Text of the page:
“A beat up old smooth-bore musket?!” I exclaimed, my dreams of establishing myself as a shining soldier with the latest and brightest of everything...hopelessly shattered. The stock was nicked to splinters, the barrel was tarnished, and the hammer was loose. It was quite possible that it saw service in the Revolution, almost 90 years ago. “You might as well just give me a spear,” I said sarcastically. “The only obviously functional part of this gun is the bayonet!”
The man grabbed my shirt and pulled me in close. I noted to myself that his acrid breath smelled of rye bread and onions.
“You jus' watch yer mouth, you little bullyrag. Yer mighty lucky you got here earlier 'n some o' m' still in line up der. We's almost outta' even these old muskets, an' sometime soon here we's gonna hafta start hannin' out the pikes layin' under this here table. So you jus' be grateful't you get somethin' that at least has a chance to fire.” He shoved me back upright, and I walked on sheepishly.
'Hey Bullyrag!” the man said again, pulling me back. He whispered in my ear,
“I been hearin' roomers of a new ship'mnt o' those fancy new Enfield rifles getting' her within the week. So keep yer chin up, and jus' bare with that sorry old cooter for a little while yet.” He winked at me, and smiled a yellowed, toothy smile. I smiled back at him timidly, and walked on towards a group of men. They were gathered around a stately man with a long mustache in a grey Confederate uniform, sitting on a tall, muscular horse. General Breckinridge appeared idle, but I assumed that he was simply waiting patiently for all of his new recruits to arrive, ready for duty. I noticed that he exhibited a chilling set of features. His chin appeared to stick out nearly past his nose, and his eyes were so clear and glassy, and employed such a peaceful yet intense piercing, that one would wonder if he was really alive at all, and not some troubled ghost of our heritage. It sent shivers down my spine to gaze at him, so I occupied myself with inspecting my issued clothing and equipment. Despite the fact that most of it was inhabited by various peculiar and unidentified odors, I felt the irresistible and compelling desire to try my uniform's fit. All that I received in the form of clothing was a gray wool coat and kepi hat, therefore I resorted to the assumption that I was apparently required to furnish all of my other necessary clothing. But I had no complaints. I was a soldier now: Private John Clark-David, 1st Kentucky “Orphan” Brigade, 4th Infantry Division.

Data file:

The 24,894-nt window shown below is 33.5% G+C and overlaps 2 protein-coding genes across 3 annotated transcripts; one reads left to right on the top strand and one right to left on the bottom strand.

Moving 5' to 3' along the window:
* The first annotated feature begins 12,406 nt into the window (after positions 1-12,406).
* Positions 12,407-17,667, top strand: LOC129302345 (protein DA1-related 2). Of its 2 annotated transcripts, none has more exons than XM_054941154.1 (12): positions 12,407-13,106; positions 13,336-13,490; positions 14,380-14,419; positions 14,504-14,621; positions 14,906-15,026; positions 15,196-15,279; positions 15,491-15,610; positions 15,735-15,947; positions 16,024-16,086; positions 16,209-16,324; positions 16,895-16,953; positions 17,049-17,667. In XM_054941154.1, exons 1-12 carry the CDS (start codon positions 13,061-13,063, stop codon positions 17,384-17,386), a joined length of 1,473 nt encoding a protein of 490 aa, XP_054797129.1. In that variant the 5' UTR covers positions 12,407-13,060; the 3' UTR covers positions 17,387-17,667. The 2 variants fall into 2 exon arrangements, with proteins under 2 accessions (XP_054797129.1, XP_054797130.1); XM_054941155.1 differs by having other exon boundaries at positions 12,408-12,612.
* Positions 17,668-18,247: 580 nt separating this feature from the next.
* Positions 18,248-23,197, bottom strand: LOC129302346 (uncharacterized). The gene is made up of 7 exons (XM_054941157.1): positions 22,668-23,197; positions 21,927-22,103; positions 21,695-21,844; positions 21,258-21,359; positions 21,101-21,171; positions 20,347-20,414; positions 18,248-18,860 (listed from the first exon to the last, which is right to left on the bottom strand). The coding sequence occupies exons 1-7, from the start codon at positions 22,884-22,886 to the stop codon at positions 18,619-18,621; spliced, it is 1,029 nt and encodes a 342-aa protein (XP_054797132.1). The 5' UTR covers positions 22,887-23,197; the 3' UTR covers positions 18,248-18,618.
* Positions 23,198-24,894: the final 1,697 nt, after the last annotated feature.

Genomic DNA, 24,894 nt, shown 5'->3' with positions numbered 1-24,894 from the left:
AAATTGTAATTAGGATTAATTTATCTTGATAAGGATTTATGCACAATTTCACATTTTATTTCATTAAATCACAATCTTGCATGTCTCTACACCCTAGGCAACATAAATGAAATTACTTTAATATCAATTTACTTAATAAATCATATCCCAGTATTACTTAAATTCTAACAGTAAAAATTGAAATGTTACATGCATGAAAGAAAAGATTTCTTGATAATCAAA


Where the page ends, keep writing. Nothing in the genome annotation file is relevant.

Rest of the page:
As the months went by, I underwent vigorous yet suspiciously rushed training, was moved from camp to camp, and through a series of long marches and important conversations between officers, I found myself in Corinth, Mississippi, my brigade joining with others and becoming a part of a much bigger army, headed by General Albert Sidney Johnston, a Kentuckian himself. By this time, the world had progressed itself to April 2nd, 1862.
Corinth was the type of town that I would assume most individuals would try their hardest to get away from, rather than make a pointed attempt to pay a visit to. Yet there I was, wasting away in a camp amid an expanse of hot and hopelessly inexorable marshes. But I was slightly optimistic in the knowledge that I was at least in the same situation as roughly fifty-five thousand others.